The Forum for Partners in Iran's Marketplace
 
 
 
 
 
 
 
 
 
 
 
 
 
 
     

January 2020, No. 93


Opinion

“Ministry of Commerce”
a New Excuse to Re-establish


“We cannot blame all the current problems in the economy and provision of the people’s livelihood on the absence of the Ministry of Commerce.”


Creation of the Ministry of Commerce and its separation from the Ministry of Industry, Mine and Trade had sufficient opponents, with the government now firing the last shot and by defining a mission for the new ministry to maximize the criticisms against this decision.

The mission of the Ministry of Commerce is defined thus: “to regulate the market, control prices, allocate limited resources, and supply essential commodities to the people.” This is what Jamshid Ansari, Head of Iran’s Administrative and Recruitment Affairs Organization (ARO) uttered in the Parliament (Majlis) on the necessity of separation of the Ministry of Commerce. He said “a different mechanism, such as the Ministry of Commerce, should be devised to regulate the market.”

Earlier, President Hassan Rouhani had said: If the Ministry of Commerce is established, next week people’s lives and markets will be improved by timely controls on exports, imports and commodity prices.”

But is this structure and organization the solution to Iran’s economic problems? Mehdi Ghazanfari, Ahmadinejad’s minister of commerce and the former minister of industry, mine and trade called the promise of week-long deadline for market overhaul a “kind of scam” and said: “When advisers give the wrong address, the President will shoot at the wrong target.”

Former deputy minister of industry, mine and trade Mehdi Karbassian had also said: “We cannot blame all the current problems in the economy and provision of the people’s livelihood on the absence of the Ministry of Commerce. The problems of the market cannot be resolved overnight.”

But it seems the government has a hand in the hoax and has also a justification for its actions and endless promises. This even led to criticism from the Majlis. For example, MP Seyed Mohammad Hosseini said that if we cannot apply market-oriented policymaking we should not justify our inability by formation of a new organizational structure. Seyed Taqi Kabiri, a member of the Parliament’s Economic Commission, also said that the weakness of the management and the allocation of cheap foreign currency (42,000 rials per USD) had caused economic problems and this had nothing to do with the separation and integration of the ministry.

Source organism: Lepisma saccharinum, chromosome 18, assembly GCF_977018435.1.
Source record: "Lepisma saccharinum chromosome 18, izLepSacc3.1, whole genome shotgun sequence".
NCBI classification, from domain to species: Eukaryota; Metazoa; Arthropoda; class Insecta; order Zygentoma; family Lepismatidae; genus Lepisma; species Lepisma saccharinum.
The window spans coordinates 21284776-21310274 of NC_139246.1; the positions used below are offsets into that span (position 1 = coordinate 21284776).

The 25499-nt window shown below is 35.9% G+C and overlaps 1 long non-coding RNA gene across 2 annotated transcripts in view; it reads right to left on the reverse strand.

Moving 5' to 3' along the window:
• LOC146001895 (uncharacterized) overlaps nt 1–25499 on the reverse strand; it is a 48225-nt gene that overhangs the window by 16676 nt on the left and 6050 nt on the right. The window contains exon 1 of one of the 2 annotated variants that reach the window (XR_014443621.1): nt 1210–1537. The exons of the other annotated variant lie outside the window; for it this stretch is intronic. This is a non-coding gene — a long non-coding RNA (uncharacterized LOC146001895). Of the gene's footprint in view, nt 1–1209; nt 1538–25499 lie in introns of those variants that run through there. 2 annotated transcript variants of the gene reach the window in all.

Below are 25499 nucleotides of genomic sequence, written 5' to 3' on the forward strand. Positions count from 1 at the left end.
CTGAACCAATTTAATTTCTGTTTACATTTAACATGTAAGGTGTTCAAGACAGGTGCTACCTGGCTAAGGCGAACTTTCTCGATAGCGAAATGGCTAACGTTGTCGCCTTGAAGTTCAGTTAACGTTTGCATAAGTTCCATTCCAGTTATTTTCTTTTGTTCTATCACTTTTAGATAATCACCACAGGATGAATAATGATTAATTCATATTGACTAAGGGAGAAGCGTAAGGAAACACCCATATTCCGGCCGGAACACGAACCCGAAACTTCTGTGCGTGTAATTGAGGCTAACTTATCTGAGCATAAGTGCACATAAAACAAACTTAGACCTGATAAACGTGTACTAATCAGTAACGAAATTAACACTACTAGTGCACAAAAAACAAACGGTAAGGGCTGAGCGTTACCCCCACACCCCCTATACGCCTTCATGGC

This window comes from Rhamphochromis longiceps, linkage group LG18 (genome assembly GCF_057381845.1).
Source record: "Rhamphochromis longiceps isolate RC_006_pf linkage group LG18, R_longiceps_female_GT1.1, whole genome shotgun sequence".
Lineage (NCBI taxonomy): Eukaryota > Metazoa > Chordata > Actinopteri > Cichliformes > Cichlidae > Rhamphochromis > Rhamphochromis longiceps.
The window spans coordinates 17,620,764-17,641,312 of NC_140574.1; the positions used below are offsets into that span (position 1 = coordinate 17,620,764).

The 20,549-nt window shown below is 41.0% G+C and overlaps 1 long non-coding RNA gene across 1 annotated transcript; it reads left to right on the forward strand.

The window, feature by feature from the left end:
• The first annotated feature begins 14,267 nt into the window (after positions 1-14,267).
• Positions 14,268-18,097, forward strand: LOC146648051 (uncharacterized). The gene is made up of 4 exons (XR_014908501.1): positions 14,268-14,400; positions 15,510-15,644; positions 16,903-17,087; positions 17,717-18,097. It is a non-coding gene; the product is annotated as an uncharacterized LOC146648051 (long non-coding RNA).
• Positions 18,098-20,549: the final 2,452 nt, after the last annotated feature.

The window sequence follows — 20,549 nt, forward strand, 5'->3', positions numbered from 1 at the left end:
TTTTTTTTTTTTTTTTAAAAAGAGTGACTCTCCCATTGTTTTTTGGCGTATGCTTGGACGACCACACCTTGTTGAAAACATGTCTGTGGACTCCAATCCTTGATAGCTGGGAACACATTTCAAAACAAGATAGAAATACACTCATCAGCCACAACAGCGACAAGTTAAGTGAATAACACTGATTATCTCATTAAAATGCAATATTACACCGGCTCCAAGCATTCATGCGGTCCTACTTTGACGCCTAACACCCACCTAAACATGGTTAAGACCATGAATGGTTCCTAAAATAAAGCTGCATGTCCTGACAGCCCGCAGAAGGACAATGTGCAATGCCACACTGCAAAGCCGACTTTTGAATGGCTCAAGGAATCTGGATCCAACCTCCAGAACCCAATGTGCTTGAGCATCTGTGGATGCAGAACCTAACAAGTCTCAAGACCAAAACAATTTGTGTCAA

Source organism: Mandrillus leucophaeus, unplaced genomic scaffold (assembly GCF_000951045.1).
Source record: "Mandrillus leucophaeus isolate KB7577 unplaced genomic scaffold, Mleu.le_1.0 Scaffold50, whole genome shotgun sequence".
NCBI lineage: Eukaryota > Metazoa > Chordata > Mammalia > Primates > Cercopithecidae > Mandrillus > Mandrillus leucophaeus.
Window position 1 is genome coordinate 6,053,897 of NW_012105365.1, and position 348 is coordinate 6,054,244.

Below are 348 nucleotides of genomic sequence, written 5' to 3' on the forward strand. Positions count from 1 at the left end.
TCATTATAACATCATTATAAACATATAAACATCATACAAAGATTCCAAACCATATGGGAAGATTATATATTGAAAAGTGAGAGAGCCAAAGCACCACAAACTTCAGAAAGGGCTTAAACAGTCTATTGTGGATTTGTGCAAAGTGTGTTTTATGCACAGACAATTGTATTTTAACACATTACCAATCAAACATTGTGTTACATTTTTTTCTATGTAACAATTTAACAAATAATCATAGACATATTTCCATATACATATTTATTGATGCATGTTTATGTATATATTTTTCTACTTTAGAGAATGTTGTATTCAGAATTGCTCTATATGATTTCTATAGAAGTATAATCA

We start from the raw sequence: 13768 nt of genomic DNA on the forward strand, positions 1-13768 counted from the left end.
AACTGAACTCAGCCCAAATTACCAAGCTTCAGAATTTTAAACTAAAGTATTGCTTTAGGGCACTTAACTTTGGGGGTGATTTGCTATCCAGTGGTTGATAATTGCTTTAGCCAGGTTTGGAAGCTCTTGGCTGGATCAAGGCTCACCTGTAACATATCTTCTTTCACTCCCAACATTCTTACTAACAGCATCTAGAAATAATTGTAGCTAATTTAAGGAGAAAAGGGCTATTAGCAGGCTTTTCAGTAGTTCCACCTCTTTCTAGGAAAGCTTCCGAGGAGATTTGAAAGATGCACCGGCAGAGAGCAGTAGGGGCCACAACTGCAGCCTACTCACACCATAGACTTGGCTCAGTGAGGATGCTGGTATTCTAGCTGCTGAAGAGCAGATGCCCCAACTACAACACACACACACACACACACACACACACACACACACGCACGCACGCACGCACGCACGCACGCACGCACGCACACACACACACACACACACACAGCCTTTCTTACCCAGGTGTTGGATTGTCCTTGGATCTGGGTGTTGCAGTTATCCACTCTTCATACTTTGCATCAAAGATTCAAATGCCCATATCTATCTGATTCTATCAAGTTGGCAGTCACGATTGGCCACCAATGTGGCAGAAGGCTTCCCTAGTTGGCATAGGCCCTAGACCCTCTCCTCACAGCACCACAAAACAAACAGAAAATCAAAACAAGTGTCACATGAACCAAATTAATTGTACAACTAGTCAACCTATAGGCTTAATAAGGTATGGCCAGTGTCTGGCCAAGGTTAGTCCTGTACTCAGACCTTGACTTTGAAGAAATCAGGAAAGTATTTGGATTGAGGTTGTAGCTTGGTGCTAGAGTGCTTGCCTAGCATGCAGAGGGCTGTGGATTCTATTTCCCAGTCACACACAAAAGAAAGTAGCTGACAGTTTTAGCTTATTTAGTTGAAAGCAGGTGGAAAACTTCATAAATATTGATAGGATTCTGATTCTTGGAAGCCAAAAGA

But the government seems to want to take a course that has already been taken. This is the second time the Ministry of Commerce has split up to regulate the market. Then it is the turn of the next government to find out that the problem will be resolved by reintegrating the ministry and the process of connecting the organizations and structures in the Iranian economy would be continued.

But instead of insisting on the separation of ministries and the formation of duplicate structures, the government had better answer the question that even if market control and pricing is the right policy, why have so many regulators failed to bring the market under control? What were the weaknesses of the previous structures and what advantage does the new ministry have over the others?

The new structure has been formed and it will probably take a few months for the government and the Parliament to appoint a minister and get a vote of confidence and changes, and the new ministry may not be able to function in the current government. But I wish now that the government has formed such an organization, it would at least assign it a good mission. Instead of controlling the domestic market, it should focus on opening foreign markets and expanding foreign trade rather than domestic trade. It’s a good mission that none of the wide and long institutions and organizations is involved with.

 

Subscribe to
IRAN INTERNATIONAL

CURRENT ISSUE
   
  January 2020
No. 93